A week ago or so I tried installing some new video card drivers, thinking that it might be that. Installation of said drivers hung. After that I noticed that installing new patches to windows hung, as well as installing any application.
The first suspect was the system drive and/or messed up windows installation. I used the "ultimate boot cd" to run some diagnostics, and apparently the drive is OK - one of the RAM testers hung. So either the memory is broken (which is unlikely, as then I'd see a lot more crashes running complex apps), or the motherboard is dying (which seems likely, considering that the RAM tester hung, it didn't report errors).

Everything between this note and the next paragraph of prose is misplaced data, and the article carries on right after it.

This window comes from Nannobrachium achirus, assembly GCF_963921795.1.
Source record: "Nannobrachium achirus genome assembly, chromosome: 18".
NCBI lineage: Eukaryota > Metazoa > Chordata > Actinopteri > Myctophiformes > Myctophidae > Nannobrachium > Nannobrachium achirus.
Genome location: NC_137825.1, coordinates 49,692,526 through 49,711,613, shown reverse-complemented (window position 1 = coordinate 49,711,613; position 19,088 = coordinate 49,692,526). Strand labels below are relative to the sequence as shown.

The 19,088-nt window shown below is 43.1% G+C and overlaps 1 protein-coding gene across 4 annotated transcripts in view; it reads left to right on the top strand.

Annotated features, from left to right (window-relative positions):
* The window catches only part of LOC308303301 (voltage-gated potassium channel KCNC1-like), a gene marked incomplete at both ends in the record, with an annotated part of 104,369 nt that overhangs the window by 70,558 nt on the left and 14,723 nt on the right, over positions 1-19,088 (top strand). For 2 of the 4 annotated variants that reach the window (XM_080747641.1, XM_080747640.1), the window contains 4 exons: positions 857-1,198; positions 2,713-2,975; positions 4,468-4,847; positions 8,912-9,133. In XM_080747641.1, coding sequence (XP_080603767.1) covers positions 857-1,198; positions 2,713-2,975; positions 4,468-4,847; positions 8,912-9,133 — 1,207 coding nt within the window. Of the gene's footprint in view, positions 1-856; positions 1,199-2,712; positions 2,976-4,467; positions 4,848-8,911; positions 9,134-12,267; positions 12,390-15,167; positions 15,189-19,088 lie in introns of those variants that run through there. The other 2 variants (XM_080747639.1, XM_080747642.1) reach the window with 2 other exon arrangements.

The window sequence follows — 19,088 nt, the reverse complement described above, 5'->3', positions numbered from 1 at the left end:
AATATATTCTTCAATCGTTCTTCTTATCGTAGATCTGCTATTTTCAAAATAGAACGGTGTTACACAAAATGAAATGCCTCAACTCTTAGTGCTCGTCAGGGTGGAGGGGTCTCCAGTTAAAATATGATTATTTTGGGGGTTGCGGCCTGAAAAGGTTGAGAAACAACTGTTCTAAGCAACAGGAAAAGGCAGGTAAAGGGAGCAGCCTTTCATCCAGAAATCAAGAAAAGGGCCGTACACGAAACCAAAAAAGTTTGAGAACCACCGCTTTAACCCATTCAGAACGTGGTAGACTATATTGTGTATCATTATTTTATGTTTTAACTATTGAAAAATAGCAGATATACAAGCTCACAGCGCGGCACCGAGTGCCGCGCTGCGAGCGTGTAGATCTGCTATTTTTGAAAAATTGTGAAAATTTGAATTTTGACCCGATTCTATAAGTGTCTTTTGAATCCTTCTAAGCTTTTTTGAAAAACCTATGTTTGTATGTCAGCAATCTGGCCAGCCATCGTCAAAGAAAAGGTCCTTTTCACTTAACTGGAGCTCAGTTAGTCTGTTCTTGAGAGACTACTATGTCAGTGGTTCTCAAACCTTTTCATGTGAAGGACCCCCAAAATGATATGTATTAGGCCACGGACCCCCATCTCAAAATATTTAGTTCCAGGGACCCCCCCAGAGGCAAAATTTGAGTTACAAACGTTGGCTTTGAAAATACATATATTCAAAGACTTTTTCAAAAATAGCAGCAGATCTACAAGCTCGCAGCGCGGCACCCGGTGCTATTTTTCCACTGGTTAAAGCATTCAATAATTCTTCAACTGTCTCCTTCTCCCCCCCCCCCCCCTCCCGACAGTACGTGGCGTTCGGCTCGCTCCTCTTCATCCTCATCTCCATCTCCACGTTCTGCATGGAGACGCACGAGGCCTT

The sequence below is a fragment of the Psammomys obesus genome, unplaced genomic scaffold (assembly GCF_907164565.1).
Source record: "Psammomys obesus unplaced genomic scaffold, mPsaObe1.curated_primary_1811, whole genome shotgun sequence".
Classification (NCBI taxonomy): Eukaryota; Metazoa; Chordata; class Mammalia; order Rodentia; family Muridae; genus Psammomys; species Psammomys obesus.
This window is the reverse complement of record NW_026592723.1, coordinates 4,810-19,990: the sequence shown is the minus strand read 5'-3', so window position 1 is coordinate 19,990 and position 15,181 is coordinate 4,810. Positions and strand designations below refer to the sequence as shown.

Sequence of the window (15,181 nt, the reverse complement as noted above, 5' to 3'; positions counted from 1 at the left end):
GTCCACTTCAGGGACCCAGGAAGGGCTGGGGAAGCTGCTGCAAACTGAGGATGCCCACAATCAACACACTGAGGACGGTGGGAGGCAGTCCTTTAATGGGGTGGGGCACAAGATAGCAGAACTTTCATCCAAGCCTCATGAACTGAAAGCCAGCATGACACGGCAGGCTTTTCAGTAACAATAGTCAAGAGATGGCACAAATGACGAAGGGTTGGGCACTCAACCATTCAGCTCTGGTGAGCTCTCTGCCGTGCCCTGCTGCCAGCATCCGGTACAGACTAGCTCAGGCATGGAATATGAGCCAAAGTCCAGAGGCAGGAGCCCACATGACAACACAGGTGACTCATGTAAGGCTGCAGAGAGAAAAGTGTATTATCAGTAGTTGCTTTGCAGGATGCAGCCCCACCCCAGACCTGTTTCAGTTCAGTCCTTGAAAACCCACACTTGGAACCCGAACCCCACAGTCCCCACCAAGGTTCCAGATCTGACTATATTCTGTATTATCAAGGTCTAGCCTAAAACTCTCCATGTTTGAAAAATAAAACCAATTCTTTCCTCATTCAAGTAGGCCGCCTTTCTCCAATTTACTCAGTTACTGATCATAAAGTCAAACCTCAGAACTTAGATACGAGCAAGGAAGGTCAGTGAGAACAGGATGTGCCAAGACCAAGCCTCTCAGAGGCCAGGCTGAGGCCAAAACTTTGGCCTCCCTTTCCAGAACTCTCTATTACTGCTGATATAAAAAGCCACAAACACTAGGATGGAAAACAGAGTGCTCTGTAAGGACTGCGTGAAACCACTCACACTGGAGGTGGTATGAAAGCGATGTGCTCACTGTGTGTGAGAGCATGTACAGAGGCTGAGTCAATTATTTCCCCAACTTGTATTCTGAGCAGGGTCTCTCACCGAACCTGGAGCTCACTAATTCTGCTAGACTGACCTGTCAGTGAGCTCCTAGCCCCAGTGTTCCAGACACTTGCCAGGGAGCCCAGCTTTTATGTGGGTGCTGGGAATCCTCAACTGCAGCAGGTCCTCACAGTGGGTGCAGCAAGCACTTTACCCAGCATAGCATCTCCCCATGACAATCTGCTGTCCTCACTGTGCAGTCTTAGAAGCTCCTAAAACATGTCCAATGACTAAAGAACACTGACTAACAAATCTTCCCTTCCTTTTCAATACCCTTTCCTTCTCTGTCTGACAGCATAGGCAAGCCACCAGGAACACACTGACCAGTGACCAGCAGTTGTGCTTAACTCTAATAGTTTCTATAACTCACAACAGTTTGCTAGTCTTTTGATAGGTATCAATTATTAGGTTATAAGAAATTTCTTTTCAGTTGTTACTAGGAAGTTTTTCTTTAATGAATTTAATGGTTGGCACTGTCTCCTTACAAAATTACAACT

So I'm ordering a new PC. I was hoping to postpone this for another 9 months or so, so that plenty of dx10 hw was out and (hopefully) a vista service pack as well. Thus I opted for buying a cheap PC at this point, and maybe upgrade it later on. Comparing numbers it should be slower than the current, about 4 years old PC, but in practise I expect it to be much faster.
Basically; 2.6GHz P4 -> 1.8GHz Core2Duo, 1G 800MHz RDRAM -> 2G 677MHz DDR2, Radeon x850 agp -> Radeon x1600xt pcie. So, older-generation "bleeding edge" to current-generation "middle end". We'll see how it goes. The PC I built for my wife was AMD CPU + nVidia video card, so building a intel cpu + ATI video card should give me a relatively good testing environment, should I ever have time for serious software development at home again =)
And now to "funny search terms that ended up in this site", part 12387.4:
"height map" tutorial